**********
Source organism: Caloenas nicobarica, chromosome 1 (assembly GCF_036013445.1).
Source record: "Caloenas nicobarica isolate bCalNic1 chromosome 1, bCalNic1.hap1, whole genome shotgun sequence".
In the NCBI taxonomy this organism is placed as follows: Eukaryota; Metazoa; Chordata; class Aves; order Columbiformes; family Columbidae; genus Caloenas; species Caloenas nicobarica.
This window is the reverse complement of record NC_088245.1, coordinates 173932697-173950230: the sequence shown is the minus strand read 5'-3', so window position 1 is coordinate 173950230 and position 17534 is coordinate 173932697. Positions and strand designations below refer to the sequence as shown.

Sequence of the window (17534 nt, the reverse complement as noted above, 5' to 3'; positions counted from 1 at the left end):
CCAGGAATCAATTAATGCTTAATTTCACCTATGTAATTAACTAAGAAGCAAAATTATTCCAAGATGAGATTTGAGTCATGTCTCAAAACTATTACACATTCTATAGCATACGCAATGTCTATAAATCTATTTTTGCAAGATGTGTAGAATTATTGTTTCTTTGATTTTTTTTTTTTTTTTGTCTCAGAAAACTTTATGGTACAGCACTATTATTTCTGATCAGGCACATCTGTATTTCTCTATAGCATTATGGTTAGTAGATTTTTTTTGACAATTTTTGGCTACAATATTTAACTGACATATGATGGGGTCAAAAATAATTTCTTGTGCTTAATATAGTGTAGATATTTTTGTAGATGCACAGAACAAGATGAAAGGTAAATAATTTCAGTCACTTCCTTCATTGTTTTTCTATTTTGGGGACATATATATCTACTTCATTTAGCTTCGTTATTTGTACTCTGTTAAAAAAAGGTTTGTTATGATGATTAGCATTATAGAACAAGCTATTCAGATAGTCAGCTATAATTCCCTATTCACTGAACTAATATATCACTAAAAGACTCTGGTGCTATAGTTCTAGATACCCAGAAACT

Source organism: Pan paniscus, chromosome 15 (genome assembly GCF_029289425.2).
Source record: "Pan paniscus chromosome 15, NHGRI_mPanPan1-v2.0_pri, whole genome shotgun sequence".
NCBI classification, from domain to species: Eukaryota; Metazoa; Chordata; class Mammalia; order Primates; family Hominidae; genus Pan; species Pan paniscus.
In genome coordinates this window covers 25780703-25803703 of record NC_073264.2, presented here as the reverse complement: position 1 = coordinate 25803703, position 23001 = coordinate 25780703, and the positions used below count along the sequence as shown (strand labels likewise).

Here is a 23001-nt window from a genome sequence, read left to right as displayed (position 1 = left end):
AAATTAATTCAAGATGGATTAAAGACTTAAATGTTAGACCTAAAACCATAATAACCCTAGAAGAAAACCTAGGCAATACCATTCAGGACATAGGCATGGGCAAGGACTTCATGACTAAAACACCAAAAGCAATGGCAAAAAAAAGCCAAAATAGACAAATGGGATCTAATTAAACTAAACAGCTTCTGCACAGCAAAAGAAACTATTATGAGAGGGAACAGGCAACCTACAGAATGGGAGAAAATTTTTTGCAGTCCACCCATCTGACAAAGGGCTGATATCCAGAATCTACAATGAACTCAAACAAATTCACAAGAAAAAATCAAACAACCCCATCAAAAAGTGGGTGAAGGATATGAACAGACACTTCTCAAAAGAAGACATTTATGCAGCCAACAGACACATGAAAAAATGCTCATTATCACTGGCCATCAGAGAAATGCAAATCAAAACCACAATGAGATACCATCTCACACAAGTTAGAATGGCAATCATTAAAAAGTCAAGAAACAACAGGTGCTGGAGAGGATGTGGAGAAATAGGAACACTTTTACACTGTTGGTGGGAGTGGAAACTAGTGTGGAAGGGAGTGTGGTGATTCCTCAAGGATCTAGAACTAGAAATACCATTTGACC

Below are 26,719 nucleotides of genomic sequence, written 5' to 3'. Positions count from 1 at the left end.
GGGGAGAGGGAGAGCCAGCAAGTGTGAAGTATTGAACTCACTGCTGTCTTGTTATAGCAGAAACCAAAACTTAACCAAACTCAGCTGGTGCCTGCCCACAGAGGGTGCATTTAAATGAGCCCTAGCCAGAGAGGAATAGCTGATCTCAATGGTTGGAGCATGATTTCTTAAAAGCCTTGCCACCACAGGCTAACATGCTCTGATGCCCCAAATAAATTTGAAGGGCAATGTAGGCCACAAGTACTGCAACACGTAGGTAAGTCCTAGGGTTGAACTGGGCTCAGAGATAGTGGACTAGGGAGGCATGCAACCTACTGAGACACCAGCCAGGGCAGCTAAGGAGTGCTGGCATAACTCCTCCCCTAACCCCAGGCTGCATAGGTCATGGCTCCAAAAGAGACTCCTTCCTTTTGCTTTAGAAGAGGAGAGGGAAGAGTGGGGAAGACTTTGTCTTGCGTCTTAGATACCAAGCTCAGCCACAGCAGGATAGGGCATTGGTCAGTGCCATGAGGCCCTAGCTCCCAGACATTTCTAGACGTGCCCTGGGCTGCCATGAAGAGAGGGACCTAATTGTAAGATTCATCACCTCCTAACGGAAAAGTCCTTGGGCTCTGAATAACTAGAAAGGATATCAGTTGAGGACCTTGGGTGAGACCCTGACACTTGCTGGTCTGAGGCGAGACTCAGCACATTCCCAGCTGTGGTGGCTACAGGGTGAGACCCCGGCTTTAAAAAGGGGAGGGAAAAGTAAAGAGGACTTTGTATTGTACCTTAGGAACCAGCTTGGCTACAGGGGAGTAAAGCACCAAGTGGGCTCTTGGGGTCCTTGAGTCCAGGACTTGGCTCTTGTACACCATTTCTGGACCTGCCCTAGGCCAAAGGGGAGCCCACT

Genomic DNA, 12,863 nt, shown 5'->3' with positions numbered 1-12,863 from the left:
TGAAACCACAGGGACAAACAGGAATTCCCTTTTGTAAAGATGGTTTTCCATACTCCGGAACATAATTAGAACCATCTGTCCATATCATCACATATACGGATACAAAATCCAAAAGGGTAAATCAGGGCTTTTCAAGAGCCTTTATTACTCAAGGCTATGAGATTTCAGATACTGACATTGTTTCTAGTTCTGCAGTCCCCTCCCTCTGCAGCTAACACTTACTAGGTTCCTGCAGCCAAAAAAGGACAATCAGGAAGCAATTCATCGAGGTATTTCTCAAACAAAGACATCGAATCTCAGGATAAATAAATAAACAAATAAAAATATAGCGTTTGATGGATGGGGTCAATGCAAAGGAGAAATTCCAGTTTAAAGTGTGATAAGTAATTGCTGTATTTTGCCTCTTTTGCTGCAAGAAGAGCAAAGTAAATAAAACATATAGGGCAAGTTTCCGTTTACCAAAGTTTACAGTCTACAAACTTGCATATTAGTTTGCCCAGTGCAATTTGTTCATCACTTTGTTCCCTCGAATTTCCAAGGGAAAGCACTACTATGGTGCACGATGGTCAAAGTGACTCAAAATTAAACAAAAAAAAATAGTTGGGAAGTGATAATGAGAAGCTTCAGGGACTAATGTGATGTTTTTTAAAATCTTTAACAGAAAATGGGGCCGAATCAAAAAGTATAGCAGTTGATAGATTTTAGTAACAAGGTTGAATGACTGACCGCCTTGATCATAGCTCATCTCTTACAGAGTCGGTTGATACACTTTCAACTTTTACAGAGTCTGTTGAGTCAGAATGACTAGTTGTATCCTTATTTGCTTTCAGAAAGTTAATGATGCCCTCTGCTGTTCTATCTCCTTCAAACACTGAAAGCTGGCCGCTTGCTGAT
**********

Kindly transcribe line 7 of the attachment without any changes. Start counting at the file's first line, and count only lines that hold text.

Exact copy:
Source organism: Pan paniscus, chromosome 15 (genome assembly GCF_029289425.2).